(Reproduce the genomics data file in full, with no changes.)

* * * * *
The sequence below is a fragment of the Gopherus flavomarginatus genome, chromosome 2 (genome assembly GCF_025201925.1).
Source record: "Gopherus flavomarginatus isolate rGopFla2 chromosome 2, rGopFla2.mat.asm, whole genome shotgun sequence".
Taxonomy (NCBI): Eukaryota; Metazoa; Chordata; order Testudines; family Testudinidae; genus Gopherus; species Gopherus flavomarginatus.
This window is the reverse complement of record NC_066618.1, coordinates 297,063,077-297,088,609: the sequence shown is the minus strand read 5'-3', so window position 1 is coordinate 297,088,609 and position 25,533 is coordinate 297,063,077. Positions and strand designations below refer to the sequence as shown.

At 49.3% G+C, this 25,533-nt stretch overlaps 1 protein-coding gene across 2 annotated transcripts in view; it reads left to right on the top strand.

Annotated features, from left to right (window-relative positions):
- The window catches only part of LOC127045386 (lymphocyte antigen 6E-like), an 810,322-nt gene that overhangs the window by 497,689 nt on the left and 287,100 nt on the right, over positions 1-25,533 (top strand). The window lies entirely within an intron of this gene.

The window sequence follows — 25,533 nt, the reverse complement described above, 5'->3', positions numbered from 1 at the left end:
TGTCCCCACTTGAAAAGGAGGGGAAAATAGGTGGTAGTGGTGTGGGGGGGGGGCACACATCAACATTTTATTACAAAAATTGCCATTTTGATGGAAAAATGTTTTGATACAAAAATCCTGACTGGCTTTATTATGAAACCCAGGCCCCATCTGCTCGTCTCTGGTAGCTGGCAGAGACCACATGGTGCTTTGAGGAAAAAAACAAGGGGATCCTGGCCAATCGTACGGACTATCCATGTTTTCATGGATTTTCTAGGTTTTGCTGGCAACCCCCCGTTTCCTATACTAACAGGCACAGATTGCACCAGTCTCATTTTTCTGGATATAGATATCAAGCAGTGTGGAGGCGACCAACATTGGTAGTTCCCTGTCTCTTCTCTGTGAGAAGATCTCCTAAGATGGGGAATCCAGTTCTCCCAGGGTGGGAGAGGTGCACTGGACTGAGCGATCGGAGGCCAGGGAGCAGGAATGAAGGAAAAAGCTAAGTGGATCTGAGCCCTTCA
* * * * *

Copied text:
The sequence below is a fragment of the Gopherus flavomarginatus genome, chromosome 2 (genome assembly GCF_025201925.1).
Source record: "Gopherus flavomarginatus isolate rGopFla2 chromosome 2, rGopFla2.mat.asm, whole genome shotgun sequence".
Taxonomy (NCBI): Eukaryota; Metazoa; Chordata; order Testudines; family Testudinidae; genus Gopherus; species Gopherus flavomarginatus.
This window is the reverse complement of record NC_066618.1, coordinates 297,063,077-297,088,609: the sequence shown is the minus strand read 5'-3', so window position 1 is coordinate 297,088,609 and position 25,533 is coordinate 297,063,077. Positions and strand designations below refer to the sequence as shown.

At 49.3% G+C, this 25,533-nt stretch overlaps 1 protein-coding gene across 2 annotated transcripts in view; it reads left to right on the top strand.

Annotated features, from left to right (window-relative positions):
- The window catches only part of LOC127045386 (lymphocyte antigen 6E-like), an 810,322-nt gene that overhangs the window by 497,689 nt on the left and 287,100 nt on the right, over positions 1-25,533 (top strand). The window lies entirely within an intron of this gene.

The window sequence follows — 25,533 nt, the reverse complement described above, 5'->3', positions numbered from 1 at the left end:
TGTCCCCACTTGAAAAGGAGGGGAAAATAGGTGGTAGTGGTGTGGGGGGGGGGCACACATCAACATTTTATTACAAAAATTGCCATTTTGATGGAAAAATGTTTTGATACAAAAATCCTGACTGGCTTTATTATGAAACCCAGGCCCCATCTGCTCGTCTCTGGTAGCTGGCAGAGACCACATGGTGCTTTGAGGAAAAAAACAAGGGGATCCTGGCCAATCGTACGGACTATCCATGTTTTCATGGATTTTCTAGGTTTTGCTGGCAACCCCCCGTTTCCTATACTAACAGGCACAGATTGCACCAGTCTCATTTTTCTGGATATAGATATCAAGCAGTGTGGAGGCGACCAACATTGGTAGTTCCCTGTCTCTTCTCTGTGAGAAGATCTCCTAAGATGGGGAATCCAGTTCTCCCAGGGTGGGAGAGGTGCACTGGACTGAGCGATCGGAGGCCAGGGAGCAGGAATGAAGGAAAAAGCTAAGTGGATCTGAGCCCTTCA